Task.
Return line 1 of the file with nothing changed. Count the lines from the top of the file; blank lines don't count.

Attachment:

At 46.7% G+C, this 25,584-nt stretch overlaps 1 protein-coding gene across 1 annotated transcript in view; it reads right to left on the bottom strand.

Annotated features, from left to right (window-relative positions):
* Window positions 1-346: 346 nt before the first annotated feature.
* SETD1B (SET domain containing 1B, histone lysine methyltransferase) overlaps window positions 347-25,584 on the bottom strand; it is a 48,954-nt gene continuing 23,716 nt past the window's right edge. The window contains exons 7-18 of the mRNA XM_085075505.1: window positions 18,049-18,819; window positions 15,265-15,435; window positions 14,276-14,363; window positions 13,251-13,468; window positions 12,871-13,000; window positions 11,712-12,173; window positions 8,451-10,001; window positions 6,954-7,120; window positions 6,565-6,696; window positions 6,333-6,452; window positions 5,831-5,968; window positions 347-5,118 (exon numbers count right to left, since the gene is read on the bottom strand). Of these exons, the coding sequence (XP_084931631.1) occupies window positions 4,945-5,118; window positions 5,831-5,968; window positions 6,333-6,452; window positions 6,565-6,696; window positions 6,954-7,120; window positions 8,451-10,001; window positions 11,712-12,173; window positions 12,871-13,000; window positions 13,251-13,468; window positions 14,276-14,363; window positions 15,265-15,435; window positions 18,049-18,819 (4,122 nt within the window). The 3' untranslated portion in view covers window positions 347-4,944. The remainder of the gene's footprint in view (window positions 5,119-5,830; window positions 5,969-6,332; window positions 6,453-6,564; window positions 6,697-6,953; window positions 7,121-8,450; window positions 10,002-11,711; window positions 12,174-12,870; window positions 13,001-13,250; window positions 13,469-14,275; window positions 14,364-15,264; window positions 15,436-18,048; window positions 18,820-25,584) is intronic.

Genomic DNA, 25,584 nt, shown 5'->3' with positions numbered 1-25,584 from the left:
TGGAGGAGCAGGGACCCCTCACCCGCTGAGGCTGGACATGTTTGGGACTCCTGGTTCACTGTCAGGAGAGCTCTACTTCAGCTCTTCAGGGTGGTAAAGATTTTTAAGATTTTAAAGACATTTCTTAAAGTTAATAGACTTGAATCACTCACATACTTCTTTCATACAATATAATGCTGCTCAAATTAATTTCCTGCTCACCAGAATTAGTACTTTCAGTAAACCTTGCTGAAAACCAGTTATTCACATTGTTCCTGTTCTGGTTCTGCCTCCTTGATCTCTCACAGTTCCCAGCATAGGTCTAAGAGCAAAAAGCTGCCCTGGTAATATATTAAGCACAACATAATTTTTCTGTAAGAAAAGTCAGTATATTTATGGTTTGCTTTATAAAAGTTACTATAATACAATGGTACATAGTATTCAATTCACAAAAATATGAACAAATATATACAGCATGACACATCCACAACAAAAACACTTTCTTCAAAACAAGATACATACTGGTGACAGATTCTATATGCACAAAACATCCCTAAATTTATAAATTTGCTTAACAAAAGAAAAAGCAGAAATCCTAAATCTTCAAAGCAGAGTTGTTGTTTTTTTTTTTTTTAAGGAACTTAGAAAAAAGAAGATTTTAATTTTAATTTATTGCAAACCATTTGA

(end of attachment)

At 46.7% G+C, this 25,584-nt stretch overlaps 1 protein-coding gene across 1 annotated transcript in view; it reads right to left on the bottom strand.